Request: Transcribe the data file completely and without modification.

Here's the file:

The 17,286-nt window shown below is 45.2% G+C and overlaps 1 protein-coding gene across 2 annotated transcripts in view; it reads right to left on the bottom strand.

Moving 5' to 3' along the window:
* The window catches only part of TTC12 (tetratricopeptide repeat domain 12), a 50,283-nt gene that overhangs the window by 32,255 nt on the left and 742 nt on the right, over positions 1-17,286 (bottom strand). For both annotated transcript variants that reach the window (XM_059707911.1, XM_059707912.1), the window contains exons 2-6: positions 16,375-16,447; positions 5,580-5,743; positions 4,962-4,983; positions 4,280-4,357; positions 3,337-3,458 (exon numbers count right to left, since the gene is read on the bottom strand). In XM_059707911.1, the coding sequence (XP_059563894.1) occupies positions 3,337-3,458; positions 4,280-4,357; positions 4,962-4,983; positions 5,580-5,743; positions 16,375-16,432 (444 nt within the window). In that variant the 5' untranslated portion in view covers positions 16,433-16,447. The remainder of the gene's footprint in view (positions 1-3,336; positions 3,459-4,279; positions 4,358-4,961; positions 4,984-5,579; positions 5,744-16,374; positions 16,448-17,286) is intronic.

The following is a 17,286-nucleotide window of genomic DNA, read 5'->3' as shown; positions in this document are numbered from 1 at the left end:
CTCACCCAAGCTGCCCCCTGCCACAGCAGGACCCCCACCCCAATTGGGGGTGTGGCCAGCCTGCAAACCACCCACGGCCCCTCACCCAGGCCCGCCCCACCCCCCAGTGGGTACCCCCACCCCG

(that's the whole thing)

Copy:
The 17,286-nt window shown below is 45.2% G+C and overlaps 1 protein-coding gene across 2 annotated transcripts in view; it reads right to left on the bottom strand.

Moving 5' to 3' along the window:
* The window catches only part of TTC12 (tetratricopeptide repeat domain 12), a 50,283-nt gene that overhangs the window by 32,255 nt on the left and 742 nt on the right, over positions 1-17,286 (bottom strand). For both annotated transcript variants that reach the window (XM_059707911.1, XM_059707912.1), the window contains exons 2-6: positions 16,375-16,447; positions 5,580-5,743; positions 4,962-4,983; positions 4,280-4,357; positions 3,337-3,458 (exon numbers count right to left, since the gene is read on the bottom strand). In XM_059707911.1, the coding sequence (XP_059563894.1) occupies positions 3,337-3,458; positions 4,280-4,357; positions 4,962-4,983; positions 5,580-5,743; positions 16,375-16,432 (444 nt within the window). In that variant the 5' untranslated portion in view covers positions 16,433-16,447. The remainder of the gene's footprint in view (positions 1-3,336; positions 3,459-4,279; positions 4,358-4,961; positions 4,984-5,579; positions 5,744-16,374; positions 16,448-17,286) is intronic.

The following is a 17,286-nucleotide window of genomic DNA, read 5'->3' as shown; positions in this document are numbered from 1 at the left end:
CTCACCCAAGCTGCCCCCTGCCACAGCAGGACCCCCACCCCAATTGGGGGTGTGGCCAGCCTGCAAACCACCCACGGCCCCTCACCCAGGCCCGCCCCACCCCCCAGTGGGTACCCCCACCCCG